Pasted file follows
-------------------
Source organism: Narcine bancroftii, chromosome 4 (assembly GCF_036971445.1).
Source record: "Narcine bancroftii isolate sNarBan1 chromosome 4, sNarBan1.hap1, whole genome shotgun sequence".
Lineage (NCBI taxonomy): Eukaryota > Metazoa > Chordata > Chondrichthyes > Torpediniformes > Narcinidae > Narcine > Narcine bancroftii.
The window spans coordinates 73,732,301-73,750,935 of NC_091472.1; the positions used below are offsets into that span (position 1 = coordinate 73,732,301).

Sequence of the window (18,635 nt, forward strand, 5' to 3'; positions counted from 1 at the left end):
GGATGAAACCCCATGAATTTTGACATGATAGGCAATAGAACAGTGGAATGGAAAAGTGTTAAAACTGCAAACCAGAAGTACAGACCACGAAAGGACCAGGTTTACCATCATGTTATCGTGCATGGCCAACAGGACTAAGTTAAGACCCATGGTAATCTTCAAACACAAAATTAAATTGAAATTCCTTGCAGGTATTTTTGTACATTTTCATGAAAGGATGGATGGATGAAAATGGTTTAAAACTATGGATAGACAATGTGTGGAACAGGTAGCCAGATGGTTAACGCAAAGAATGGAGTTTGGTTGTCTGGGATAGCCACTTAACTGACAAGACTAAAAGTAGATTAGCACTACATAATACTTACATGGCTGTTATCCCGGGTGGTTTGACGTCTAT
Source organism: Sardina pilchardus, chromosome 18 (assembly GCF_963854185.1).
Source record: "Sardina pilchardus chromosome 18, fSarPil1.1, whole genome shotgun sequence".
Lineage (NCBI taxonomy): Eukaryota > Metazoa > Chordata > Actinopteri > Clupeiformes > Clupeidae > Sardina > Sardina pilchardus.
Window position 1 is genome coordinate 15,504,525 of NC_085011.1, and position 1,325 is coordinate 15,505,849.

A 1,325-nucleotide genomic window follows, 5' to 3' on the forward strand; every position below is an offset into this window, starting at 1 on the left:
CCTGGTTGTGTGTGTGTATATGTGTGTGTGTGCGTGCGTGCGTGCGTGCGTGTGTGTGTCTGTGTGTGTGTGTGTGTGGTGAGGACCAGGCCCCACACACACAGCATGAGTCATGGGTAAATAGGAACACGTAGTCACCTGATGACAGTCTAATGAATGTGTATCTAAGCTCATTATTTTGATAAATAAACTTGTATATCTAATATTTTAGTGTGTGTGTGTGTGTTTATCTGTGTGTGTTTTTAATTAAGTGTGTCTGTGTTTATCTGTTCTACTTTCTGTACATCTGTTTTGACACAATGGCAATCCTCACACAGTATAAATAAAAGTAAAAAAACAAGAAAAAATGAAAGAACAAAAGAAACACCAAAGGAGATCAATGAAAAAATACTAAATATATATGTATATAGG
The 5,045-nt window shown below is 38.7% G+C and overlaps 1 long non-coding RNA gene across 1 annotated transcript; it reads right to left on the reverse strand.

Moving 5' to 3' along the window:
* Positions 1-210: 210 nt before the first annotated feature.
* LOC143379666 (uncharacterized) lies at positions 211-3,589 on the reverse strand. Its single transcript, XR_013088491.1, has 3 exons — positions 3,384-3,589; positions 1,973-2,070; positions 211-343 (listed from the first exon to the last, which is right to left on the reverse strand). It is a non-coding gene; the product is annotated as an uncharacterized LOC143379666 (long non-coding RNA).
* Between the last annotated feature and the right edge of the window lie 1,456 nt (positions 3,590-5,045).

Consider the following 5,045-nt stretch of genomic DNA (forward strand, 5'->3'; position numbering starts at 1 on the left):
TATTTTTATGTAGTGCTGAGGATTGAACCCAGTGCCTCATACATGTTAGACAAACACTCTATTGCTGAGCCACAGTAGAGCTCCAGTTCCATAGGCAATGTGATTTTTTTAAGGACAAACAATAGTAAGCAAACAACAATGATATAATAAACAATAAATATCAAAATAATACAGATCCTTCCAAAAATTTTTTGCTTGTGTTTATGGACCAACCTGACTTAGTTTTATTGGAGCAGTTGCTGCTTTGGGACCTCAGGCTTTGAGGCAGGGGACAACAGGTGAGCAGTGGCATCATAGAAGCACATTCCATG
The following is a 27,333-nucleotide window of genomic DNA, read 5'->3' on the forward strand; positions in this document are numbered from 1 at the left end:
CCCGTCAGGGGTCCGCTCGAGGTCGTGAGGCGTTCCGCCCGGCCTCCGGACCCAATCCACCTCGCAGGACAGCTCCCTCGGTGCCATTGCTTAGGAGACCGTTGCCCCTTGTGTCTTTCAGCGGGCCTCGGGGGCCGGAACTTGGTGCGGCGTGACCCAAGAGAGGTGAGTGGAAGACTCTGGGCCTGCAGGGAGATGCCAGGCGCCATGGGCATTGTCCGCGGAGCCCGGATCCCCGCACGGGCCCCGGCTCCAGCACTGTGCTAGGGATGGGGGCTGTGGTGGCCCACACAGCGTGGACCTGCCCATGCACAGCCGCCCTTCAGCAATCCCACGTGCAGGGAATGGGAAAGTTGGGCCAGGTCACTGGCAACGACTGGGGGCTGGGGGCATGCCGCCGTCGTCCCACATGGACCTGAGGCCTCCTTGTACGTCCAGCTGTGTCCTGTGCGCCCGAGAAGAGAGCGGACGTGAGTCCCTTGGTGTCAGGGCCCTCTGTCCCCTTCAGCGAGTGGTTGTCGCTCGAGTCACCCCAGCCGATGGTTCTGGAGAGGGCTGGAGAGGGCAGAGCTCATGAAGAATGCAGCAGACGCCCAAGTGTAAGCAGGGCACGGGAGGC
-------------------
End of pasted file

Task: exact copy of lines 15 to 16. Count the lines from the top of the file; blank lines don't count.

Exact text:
* Positions 1-210: 210 nt before the first annotated feature.
* LOC143379666 (uncharacterized) lies at positions 211-3,589 on the reverse strand. Its single transcript, XR_013088491.1, has 3 exons — positions 3,384-3,589; positions 1,973-2,070; positions 211-343 (listed from the first exon to the last, which is right to left on the reverse strand). It is a non-coding gene; the product is annotated as an uncharacterized LOC143379666 (long non-coding RNA).